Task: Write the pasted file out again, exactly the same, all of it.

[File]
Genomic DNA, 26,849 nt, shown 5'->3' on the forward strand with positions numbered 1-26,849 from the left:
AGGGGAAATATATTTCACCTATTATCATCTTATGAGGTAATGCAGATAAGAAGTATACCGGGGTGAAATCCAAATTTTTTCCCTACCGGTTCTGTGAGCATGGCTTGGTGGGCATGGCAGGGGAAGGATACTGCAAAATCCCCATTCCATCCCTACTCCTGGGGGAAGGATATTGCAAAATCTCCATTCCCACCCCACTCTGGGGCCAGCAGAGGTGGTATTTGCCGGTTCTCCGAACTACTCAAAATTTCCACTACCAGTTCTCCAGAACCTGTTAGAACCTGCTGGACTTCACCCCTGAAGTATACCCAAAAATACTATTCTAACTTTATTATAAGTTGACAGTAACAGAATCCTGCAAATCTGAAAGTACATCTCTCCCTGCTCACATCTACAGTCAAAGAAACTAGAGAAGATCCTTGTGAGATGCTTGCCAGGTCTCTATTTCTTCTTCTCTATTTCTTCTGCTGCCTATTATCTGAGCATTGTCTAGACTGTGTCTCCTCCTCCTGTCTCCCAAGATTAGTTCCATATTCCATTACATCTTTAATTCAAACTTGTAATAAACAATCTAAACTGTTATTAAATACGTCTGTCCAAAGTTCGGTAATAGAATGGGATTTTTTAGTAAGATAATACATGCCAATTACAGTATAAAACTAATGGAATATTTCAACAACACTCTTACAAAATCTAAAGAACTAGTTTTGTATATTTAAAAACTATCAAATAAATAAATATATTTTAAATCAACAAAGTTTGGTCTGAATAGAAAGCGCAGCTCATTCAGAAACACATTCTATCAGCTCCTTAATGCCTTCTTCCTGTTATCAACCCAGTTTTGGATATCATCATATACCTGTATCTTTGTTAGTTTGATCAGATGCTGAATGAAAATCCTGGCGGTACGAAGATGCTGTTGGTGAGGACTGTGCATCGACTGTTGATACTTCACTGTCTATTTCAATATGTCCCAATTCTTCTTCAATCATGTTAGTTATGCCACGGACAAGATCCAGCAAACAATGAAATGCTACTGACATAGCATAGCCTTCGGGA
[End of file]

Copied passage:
Genomic DNA, 26,849 nt, shown 5'->3' on the forward strand with positions numbered 1-26,849 from the left:
AGGGGAAATATATTTCACCTATTATCATCTTATGAGGTAATGCAGATAAGAAGTATACCGGGGTGAAATCCAAATTTTTTCCCTACCGGTTCTGTGAGCATGGCTTGGTGGGCATGGCAGGGGAAGGATACTGCAAAATCCCCATTCCATCCCTACTCCTGGGGGAAGGATATTGCAAAATCTCCATTCCCACCCCACTCTGGGGCCAGCAGAGGTGGTATTTGCCGGTTCTCCGAACTACTCAAAATTTCCACTACCAGTTCTCCAGAACCTGTTAGAACCTGCTGGACTTCACCCCTGAAGTATACCCAAAAATACTATTCTAACTTTATTATAAGTTGACAGTAACAGAATCCTGCAAATCTGAAAGTACATCTCTCCCTGCTCACATCTACAGTCAAAGAAACTAGAGAAGATCCTTGTGAGATGCTTGCCAGGTCTCTATTTCTTCTTCTCTATTTCTTCTGCTGCCTATTATCTGAGCATTGTCTAGACTGTGTCTCCTCCTCCTGTCTCCCAAGATTAGTTCCATATTCCATTACATCTTTAATTCAAACTTGTAATAAACAATCTAAACTGTTATTAAATACGTCTGTCCAAAGTTCGGTAATAGAATGGGATTTTTTAGTAAGATAATACATGCCAATTACAGTATAAAACTAATGGAATATTTCAACAACACTCTTACAAAATCTAAAGAACTAGTTTTGTATATTTAAAAACTATCAAATAAATAAATATATTTTAAATCAACAAAGTTTGGTCTGAATAGAAAGCGCAGCTCATTCAGAAACACATTCTATCAGCTCCTTAATGCCTTCTTCCTGTTATCAACCCAGTTTTGGATATCATCATATACCTGTATCTTTGTTAGTTTGATCAGATGCTGAATGAAAATCCTGGCGGTACGAAGATGCTGTTGGTGAGGACTGTGCATCGACTGTTGATACTTCACTGTCTATTTCAATATGTCCCAATTCTTCTTCAATCATGTTAGTTATGCCACGGACAAGATCCAGCAAACAATGAAATGCTACTGACATAGCATAGCCTTCGGGA